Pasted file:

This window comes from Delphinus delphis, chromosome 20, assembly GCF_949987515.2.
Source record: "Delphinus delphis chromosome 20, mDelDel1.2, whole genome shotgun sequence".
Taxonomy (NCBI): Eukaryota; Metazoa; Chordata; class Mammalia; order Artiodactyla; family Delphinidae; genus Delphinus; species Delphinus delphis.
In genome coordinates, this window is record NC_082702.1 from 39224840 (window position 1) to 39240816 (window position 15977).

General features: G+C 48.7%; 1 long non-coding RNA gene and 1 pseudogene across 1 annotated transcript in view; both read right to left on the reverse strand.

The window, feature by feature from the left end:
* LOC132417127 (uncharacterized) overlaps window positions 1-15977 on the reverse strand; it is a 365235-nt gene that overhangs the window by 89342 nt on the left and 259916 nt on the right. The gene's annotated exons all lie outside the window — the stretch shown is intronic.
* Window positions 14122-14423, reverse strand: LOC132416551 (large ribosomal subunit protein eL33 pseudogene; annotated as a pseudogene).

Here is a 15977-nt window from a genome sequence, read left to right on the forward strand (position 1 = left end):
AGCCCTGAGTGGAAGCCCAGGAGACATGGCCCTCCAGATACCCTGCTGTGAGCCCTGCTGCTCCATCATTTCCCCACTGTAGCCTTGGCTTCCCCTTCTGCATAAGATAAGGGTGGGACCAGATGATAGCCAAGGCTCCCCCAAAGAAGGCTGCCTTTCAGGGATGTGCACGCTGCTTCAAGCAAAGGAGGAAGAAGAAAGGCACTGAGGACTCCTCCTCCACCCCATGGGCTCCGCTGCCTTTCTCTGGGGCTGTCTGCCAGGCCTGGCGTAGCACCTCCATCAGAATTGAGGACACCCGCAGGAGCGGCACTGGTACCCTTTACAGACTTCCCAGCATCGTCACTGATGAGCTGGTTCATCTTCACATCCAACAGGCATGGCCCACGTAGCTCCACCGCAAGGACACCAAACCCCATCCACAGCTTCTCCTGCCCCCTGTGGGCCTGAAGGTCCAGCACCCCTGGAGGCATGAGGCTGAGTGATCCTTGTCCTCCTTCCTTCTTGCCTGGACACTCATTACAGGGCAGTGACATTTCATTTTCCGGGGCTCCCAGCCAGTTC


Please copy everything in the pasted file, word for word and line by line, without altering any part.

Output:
This window comes from Delphinus delphis, chromosome 20, assembly GCF_949987515.2.
Source record: "Delphinus delphis chromosome 20, mDelDel1.2, whole genome shotgun sequence".
Taxonomy (NCBI): Eukaryota; Metazoa; Chordata; class Mammalia; order Artiodactyla; family Delphinidae; genus Delphinus; species Delphinus delphis.
In genome coordinates, this window is record NC_082702.1 from 39224840 (window position 1) to 39240816 (window position 15977).

General features: G+C 48.7%; 1 long non-coding RNA gene and 1 pseudogene across 1 annotated transcript in view; both read right to left on the reverse strand.

The window, feature by feature from the left end:
* LOC132417127 (uncharacterized) overlaps window positions 1-15977 on the reverse strand; it is a 365235-nt gene that overhangs the window by 89342 nt on the left and 259916 nt on the right. The gene's annotated exons all lie outside the window — the stretch shown is intronic.
* Window positions 14122-14423, reverse strand: LOC132416551 (large ribosomal subunit protein eL33 pseudogene; annotated as a pseudogene).

Here is a 15977-nt window from a genome sequence, read left to right on the forward strand (position 1 = left end):
AGCCCTGAGTGGAAGCCCAGGAGACATGGCCCTCCAGATACCCTGCTGTGAGCCCTGCTGCTCCATCATTTCCCCACTGTAGCCTTGGCTTCCCCTTCTGCATAAGATAAGGGTGGGACCAGATGATAGCCAAGGCTCCCCCAAAGAAGGCTGCCTTTCAGGGATGTGCACGCTGCTTCAAGCAAAGGAGGAAGAAGAAAGGCACTGAGGACTCCTCCTCCACCCCATGGGCTCCGCTGCCTTTCTCTGGGGCTGTCTGCCAGGCCTGGCGTAGCACCTCCATCAGAATTGAGGACACCCGCAGGAGCGGCACTGGTACCCTTTACAGACTTCCCAGCATCGTCACTGATGAGCTGGTTCATCTTCACATCCAACAGGCATGGCCCACGTAGCTCCACCGCAAGGACACCAAACCCCATCCACAGCTTCTCCTGCCCCCTGTGGGCCTGAAGGTCCAGCACCCCTGGAGGCATGAGGCTGAGTGATCCTTGTCCTCCTTCCTTCTTGCCTGGACACTCATTACAGGGCAGTGACATTTCATTTTCCGGGGCTCCCAGCCAGTTC